Sand and Stars

Observing with Hartung

1 Dec 2016

I had always wanted a copy of Hartung’s 1968 Astronomical Objects for Southern Telescopes book. And back in September it fell serendipitously into my lap when I received a treasure trove of books from Harry Kanowitz who, after a lifetime of astronomy found it tough to observe any longer, so he sold his scopes and posted to me his tremendous collection of 1960s astronomy books, among which was Hartung’s (it is one of the few books that is generally referred to by the name of the author rather than by title). Harry inscribed his book with the date he bought it – 13th February 1970 – and here it is, 46 years later, sitting on my observing table and already a much-loved book!

Hartung’s strong, distinctive writing style in the introductory chapters paints a tremendous autobiographical picture of him as an astronomer as he discusses among other fascinating things – 

His telescope that he constructed:

 Hartung's 30 cm Newtonian reflector. Image scanned from his book.

“My own mirror was made in England by F. J. Hargreaves of Kingswood, Surrey; it is 30.8 cm in diameter and 213 cm in focal length, and has been greatly admired by those who know for its brilliant polish and perfection of figure.”

His observatory:

 Hartung's observatory.
“My own is 12 ft by 10 ft with timber frame sheeted with thin hard rolled aluminium, and the roof 14 ft by 11 ft runs off on roller bearings to the south.”  

 His observing attire:


 “I always wear outside of everything else, a pair of unlaundered overalls known locally as a boiler-suit, the smooth surface of which does not flap about and shed fluff, some of which would sooner or later find its way to the surface of the mirror. And it has ample pockets.”

(There seem to be no photos of him in his boiler suit, but this photo, albeit chemistry attire not astronomy, is just tremendous!)


 His atlas recommendations:

Hartung recommends that every private observatory should have a Norton’s star atlas, “… in addition to eighteen very clear star maps and lists of objects, it contains much condensed information of great value to the astronomer.” And “…for more detailed delineation of fainter stars and objects, the sixteen excellent sheets of the Skalnate Pleso atlas of A. Becvar are recommended.”
Harry’s collection of astronomy books included a 1964 Norton’s and I used it last night to star hop my way around (it boasts 9,000 stars, star clusters, nebulae, etc.) It was a delightful experience, not least because I kept getting side-tracked by Harry’s cryptic pencil notations. 

Hartung’s astronomy career:


Although Hartung had bought his mirror and constructed his telescope just after the end of the Second World War, he only began his wholehearted astronomy career when he retired at age 60. (He was a professor of chemistry; in 1928 he succeeded David Rivett in the chair of chemistry at the University of Melbourne, he held it until 1953 when he retired.) The observations that resulted in his book began after his retirement to Lavender Farm at Woodend in Victoria where he had built his observatory.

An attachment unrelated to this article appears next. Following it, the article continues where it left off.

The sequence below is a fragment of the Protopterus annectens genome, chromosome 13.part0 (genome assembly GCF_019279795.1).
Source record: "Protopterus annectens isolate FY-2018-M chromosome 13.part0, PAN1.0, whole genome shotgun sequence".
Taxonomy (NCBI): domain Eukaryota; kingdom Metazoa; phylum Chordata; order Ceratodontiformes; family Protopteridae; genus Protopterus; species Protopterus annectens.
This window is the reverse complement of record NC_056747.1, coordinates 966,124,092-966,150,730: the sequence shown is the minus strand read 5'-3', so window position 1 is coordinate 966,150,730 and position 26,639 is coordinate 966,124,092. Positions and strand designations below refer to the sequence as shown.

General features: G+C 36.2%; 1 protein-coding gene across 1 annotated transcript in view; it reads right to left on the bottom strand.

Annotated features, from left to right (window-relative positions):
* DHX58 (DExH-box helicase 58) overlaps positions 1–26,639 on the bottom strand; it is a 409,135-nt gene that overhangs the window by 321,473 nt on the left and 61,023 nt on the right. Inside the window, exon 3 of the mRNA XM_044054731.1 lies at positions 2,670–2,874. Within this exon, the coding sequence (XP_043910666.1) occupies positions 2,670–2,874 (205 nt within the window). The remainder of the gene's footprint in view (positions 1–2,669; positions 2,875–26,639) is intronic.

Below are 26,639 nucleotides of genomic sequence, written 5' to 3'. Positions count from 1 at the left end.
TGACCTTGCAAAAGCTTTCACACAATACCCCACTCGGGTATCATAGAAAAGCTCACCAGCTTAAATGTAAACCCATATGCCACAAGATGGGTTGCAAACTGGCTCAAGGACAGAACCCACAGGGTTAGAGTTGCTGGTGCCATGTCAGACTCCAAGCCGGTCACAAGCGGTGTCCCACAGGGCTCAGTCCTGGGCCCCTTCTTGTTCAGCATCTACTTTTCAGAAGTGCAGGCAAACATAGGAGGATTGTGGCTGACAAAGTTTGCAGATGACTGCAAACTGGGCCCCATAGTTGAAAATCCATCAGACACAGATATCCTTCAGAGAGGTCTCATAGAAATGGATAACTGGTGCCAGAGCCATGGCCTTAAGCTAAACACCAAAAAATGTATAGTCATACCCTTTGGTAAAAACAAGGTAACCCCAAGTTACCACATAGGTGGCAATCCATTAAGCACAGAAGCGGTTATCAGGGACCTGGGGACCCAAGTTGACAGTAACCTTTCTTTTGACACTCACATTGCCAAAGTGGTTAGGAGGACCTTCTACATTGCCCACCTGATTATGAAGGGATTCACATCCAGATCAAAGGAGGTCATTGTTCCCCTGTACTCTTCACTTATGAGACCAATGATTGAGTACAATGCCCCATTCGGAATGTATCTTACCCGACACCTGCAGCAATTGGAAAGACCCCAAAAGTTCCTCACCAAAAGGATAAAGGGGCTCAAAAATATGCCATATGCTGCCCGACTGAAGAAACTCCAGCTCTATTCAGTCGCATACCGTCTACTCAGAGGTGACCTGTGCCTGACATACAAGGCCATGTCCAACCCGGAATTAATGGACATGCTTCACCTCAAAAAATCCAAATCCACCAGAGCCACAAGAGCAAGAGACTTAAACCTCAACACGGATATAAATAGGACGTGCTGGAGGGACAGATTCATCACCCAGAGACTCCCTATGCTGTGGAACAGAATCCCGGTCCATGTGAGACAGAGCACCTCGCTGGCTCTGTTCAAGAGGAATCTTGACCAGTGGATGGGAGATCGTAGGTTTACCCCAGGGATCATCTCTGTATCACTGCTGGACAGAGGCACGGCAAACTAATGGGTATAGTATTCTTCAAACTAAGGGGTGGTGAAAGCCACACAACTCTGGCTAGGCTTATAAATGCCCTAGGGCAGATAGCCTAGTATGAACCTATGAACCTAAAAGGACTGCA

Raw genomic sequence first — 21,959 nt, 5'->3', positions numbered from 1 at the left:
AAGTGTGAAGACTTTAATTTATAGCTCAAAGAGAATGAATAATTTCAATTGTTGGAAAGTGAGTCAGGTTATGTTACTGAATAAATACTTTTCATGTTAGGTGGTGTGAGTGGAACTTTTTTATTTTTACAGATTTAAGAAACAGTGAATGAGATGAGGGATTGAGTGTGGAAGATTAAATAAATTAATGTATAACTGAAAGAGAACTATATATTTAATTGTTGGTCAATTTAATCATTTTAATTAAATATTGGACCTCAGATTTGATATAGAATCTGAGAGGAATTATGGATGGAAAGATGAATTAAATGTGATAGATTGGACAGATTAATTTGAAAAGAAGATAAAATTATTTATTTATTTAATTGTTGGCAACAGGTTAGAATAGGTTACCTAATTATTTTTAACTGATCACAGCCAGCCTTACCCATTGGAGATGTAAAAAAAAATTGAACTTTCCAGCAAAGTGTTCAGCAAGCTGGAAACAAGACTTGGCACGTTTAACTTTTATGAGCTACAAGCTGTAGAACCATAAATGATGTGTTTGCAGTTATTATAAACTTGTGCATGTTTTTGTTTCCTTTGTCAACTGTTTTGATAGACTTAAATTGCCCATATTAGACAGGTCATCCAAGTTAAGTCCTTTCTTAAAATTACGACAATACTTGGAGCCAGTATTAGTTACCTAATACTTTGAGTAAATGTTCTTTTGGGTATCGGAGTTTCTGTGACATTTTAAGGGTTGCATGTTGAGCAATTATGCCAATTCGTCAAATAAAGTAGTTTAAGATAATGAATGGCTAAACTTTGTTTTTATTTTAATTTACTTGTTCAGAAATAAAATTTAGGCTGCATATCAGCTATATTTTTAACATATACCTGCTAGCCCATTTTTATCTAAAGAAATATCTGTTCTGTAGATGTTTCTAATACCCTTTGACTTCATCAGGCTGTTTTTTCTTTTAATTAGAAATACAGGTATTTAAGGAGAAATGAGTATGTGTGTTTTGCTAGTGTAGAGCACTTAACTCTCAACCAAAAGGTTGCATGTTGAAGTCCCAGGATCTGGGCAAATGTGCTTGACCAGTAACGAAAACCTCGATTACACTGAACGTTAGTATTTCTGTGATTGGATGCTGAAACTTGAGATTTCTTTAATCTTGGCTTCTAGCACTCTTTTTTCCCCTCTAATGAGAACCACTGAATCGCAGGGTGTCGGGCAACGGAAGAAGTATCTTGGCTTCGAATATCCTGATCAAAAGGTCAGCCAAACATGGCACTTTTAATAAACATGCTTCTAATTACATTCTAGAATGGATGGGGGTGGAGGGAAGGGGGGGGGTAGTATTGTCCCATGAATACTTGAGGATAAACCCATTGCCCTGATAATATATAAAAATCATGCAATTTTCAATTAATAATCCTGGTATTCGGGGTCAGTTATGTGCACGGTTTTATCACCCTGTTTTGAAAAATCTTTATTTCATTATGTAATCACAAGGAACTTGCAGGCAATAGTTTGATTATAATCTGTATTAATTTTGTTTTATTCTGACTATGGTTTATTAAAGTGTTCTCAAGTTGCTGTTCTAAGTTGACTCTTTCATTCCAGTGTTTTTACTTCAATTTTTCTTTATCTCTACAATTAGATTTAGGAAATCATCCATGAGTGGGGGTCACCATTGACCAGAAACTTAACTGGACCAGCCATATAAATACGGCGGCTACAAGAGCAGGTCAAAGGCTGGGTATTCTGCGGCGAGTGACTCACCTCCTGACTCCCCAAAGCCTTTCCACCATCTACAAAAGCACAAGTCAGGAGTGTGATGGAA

In October 1965, after his study of some 4,000 stellar objects, he wrote to the Melbourne University Press, “After many years’ work I have finally completed the typescript of a book which I hope to have published. The suggested title is Astronomical Objects for Southern Telescopes. A Handbook for Amateur Astronomers.” (He culled the 4,000 objects down to “about 1,000 of the more interesting and attractive objects” for his book.) His superb book was published in 1968.

Hartung died on 30 January 1979. Sadly, his beloved Lavender Farm, his observatory, notes and lifelong 7,000 page diary were lost four years later in the tragic “Ash Wednesday” bushfires of 1983. Luckily, his telescope was housed at Monash University where it is still in use today.

Last night I took the book out for the night and used it exclusively, looking only at the objects in his book and comparing what he saw with what I saw. What a blissful night’s observing!



10″ f/5 Dobs; 90x, 144x and 208x 

Because Hartung’s doesn’t include the info we’re used to in observing guides – no right ascension, declination, magnitudes, diameters, etc. – it made for a lovely relaxed evening… scratching around the pages of Norton’s, scratching around the sky. (I followed suit.)



NGC 1549-53 

DSS image
NGC 1549-53. DSS image

Hartung: In this field are two bright extra-galactic nebulae about 13′ apart, both giving strong bands in the prism. One is round, about 1.5′ across with very bright nucleus; the other is elliptical, about 2′ x 0.8” in pa. 150°, strongly concentrated and even brighter. 7.5 cm shows these nebulae plainly.

Me: A beautiful pair of galaxies. NGC 1549 is the northern most of the pair and shows as a bright small round hazy glow that brightens to the centre. A little group of 11 mag stars lie to the southwest, making for a very pretty view. NGC 1553 is a bright, fairly large oval of hazy light that brightens to a brighter centre. A faint little field star lies to the southern edge of the galaxy. 

NGC 1566

DSS image
NGC 1566. DSS image

Hartung: Photographs show this object as a bright circular nucleus from which come two short dense symmetrical spiral arms surrounded by a larger faint envelope. I see it with 30 cm as a conspicuous ellipse about 3′ x 2′, rising greatly in brightness to a central nucleus; there is however no sign of the spiral arms. 10.5 cm shows the nebula clearly in the dark field.

Me: Oh, this is beautiful… the galaxy shows as a bright, large oval halo of glowing light that brightens considerably to a central nucleus. With averted vision the halo appeared very slightly mottled; no hint of the spiral arms, but a definite mottling. 

NGC 1672

DSS image
NGC 1672. DSS image

Hartung: Photographs show a barred spiral nebula about 5’ x5’, but only the brighter central region is visible with 30 cm as a fairly bright haze 3’ x 2’ pa. 60°, with a well-defined small nucleus. 15 cm shows the general form but it is only a faint hazy spot with 10.5 cm.